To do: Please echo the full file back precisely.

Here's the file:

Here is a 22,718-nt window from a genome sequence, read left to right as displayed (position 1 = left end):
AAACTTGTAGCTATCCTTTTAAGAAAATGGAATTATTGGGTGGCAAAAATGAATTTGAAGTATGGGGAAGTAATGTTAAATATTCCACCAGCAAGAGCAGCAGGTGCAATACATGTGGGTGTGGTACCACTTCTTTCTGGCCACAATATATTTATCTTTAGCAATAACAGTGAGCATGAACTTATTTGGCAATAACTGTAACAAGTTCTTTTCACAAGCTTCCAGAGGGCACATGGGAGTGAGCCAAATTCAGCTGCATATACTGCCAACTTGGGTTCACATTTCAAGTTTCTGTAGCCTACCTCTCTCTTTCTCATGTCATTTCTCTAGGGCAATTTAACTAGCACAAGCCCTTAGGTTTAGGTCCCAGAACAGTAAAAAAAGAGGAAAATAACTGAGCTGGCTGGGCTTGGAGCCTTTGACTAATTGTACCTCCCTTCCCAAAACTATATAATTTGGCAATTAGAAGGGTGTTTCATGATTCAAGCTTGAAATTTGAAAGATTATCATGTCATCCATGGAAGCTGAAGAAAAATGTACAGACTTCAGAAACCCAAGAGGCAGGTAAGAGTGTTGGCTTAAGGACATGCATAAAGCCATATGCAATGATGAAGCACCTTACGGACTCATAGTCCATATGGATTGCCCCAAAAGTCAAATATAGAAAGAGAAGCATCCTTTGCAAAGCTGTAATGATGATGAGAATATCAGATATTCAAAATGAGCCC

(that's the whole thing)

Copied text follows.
Here is a 22,718-nt window from a genome sequence, read left to right as displayed (position 1 = left end):
AAACTTGTAGCTATCCTTTTAAGAAAATGGAATTATTGGGTGGCAAAAATGAATTTGAAGTATGGGGAAGTAATGTTAAATATTCCACCAGCAAGAGCAGCAGGTGCAATACATGTGGGTGTGGTACCACTTCTTTCTGGCCACAATATATTTATCTTTAGCAATAACAGTGAGCATGAACTTATTTGGCAATAACTGTAACAAGTTCTTTTCACAAGCTTCCAGAGGGCACATGGGAGTGAGCCAAATTCAGCTGCATATACTGCCAACTTGGGTTCACATTTCAAGTTTCTGTAGCCTACCTCTCTCTTTCTCATGTCATTTCTCTAGGGCAATTTAACTAGCACAAGCCCTTAGGTTTAGGTCCCAGAACAGTAAAAAAAGAGGAAAATAACTGAGCTGGCTGGGCTTGGAGCCTTTGACTAATTGTACCTCCCTTCCCAAAACTATATAATTTGGCAATTAGAAGGGTGTTTCATGATTCAAGCTTGAAATTTGAAAGATTATCATGTCATCCATGGAAGCTGAAGAAAAATGTACAGACTTCAGAAACCCAAGAGGCAGGTAAGAGTGTTGGCTTAAGGACATGCATAAAGCCATATGCAATGATGAAGCACCTTACGGACTCATAGTCCATATGGATTGCCCCAAAAGTCAAATATAGAAAGAGAAGCATCCTTTGCAAAGCTGTAATGATGATGAGAATATCAGATATTCAAAATGAGCCC